You may have heard of a honey mask, and you may have worn a yogurt mask at some point. But let me introduce you to the turmeric face mask. This mask helps reduce inflammation, reduce acne and improve skin tone.
Turmeric face mask
Turmeric has many uses, but it is best known for its ability to reduce inflammation in the body. I like whipping some turmeric golden milk or turmeric cinnamon sticks. Sometimes I even use it to clean my teeth and even remove stains (yes, really!).
We can also use light for skincare. Here’s a word of caution though. Turmeric will stain the skin, fabric and certain surfaces, so proceed with caution. And no, we won’t look like Ompa Loompass after that, but be careful not to go too far with turmeric.
Skin benefits from turmeric
Just as turmeric fights inflammation in the body, it also helps reduce inflammation on the skin. 2019 research in the journal Nutrients Curcumin, the main active ingredient in turmeric for various skin complaints. Researchers have helped with psoriasis, eczema and other conditions of dermatitis.
Turmeric has a long history of use in India and other countries, both for cooking and for skincare. It is traditionally used to brighten skin tone. An article in 2012 Phytotherapy research Indicates the ability to improve light dark spots. Turmeric works by reducing the dark shadow of melanin which gives the skin its color pigment. This is ironic because too much turmeric can stain the skin. Scientists are even looking for its use in skin bronzer!
Because it is an anti-inflammatory and antioxidant, there is evidence that curcumin can help fight sun damage. Turmeric has a protective effect in reducing the damage of inflammation on the skin. More than a dozen studies have found that curcumin has a powerful effect against cancer skin cells. This does not mean that rubbing turmeric paste on our skin will cure skin cancer. However, turmeric can help provide our skin with more tools than we need to protect it from sun damage.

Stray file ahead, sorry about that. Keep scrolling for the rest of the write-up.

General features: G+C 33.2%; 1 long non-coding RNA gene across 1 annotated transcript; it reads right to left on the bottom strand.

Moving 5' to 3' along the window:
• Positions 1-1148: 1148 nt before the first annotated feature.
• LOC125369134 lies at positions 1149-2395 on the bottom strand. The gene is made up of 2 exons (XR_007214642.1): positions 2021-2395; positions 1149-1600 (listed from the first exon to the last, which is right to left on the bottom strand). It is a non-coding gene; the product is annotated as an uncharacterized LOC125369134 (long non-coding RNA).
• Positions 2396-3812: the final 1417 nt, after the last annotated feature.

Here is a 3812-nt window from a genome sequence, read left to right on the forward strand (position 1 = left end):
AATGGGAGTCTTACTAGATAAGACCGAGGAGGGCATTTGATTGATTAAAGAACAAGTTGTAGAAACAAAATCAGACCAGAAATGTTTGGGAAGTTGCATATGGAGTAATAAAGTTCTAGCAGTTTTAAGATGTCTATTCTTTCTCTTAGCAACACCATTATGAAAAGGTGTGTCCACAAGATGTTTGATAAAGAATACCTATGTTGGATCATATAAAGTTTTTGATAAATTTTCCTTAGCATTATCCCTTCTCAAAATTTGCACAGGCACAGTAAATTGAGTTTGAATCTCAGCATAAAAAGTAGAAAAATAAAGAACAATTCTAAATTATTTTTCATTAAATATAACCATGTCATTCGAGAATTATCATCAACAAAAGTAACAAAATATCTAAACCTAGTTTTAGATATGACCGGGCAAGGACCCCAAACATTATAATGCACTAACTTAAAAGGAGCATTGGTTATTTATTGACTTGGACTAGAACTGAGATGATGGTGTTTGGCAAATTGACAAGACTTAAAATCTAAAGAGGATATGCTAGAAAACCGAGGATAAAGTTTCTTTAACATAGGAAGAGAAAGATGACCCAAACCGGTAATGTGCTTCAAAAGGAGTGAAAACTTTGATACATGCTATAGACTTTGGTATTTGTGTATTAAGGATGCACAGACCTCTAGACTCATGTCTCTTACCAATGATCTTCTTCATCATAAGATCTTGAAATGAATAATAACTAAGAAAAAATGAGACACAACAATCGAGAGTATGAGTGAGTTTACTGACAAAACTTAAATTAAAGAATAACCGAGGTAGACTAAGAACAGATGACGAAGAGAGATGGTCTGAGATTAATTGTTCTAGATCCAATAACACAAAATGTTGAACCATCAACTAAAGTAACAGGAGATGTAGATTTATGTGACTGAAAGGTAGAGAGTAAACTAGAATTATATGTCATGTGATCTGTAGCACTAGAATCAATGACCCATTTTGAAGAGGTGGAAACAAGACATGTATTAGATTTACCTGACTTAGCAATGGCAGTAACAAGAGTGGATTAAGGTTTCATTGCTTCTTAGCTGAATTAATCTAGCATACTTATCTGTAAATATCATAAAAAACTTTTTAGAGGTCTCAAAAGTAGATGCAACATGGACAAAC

Other ingredients in turmeric face mask
YogurtGrass-fed yogurt with some coconut ginola or even home-grown Although turmeric yogurt may not sound appealing to you for breakfast, it does make a face mask. Probiotics in yogurt support the skin’s microbiome and contain lactic acid. Lactic acid helps fight acne and promotes clear, healthy, youthful looking skin.
Dairy (and coconut) also contain lauric acid, a fatty acid. Researchers have discovered that when lauric acid is mixed with curcumin from turmeric, it produces a powerhouse that fights acne and inflammation. For people with dairy allergies, coconut milk or coconut milk yogurt will also work in this prescription.
Joe: Another ingredient that is really good for soothing the skin is oatmeal. Although it is impossible to truly make colloidal oats at home, we can still use the benefits of oats for scanners. Oat powder helps to thicken the face mask so it stays asleep on the skin and cools the swollen or itchy skin.
You can see how I make “Colloidal Oats” here at home. It is not like oat flour, in which the beneficial branch has been removed. This light face mask can also be doubled as a reasonable limit because oats help to slow down the dead skin cells.
Pure honey: And of course, we can’t forget raw honey. Raw honey is a skin superfood that helps to soften and cleanse. Honey’s natural antibacterial properties are especially helpful for skin blemishes. Raw honey helps to heal cuts and burns faster and helps to heal damaged skin.
Turmeric face mask
This soothing face mask helps soothe irritated skin while brightening and softening it.
Combine all ingredients until smooth.
To use, apply freely on the face. Wash off after about 10 minutes.
I have kept a small amount of turmeric so it should not stain the skin. However, due to the variations in skin tone, you may want to test the patch on the back of your hand. Cut into turmeric powder if needed.
More face mask recipes to try:
What are your favorite ways to use turmeric? Leave us a comment and let us know!
- Orkut, J. (2014) Evaluating the skin color properties of curcumin longa extract. Indian J. Farm Science. 76 (4): 374–378.
- Liu, CH, and Huang, H. Y. (2013). In vitro antipropionibacterium activity by curcumin containing the vascular system. Chemical and Pharmaceutical Bulletin, 61(4), 419–425.
- Vaughn, A. R., Burnham, A., and Sivazani, R. K. (2016). Effects of Turmeric (Curcuma Longa) on Skin Health: A Systematic Review of Clinical Evidence Phytotherapy Research: PTR, 30 (8), 1243–1264.
- Volvo, L.A. Etc. (2019, September) Curcumin potential in skin disorders. Nutrients, 11 (9): 2169.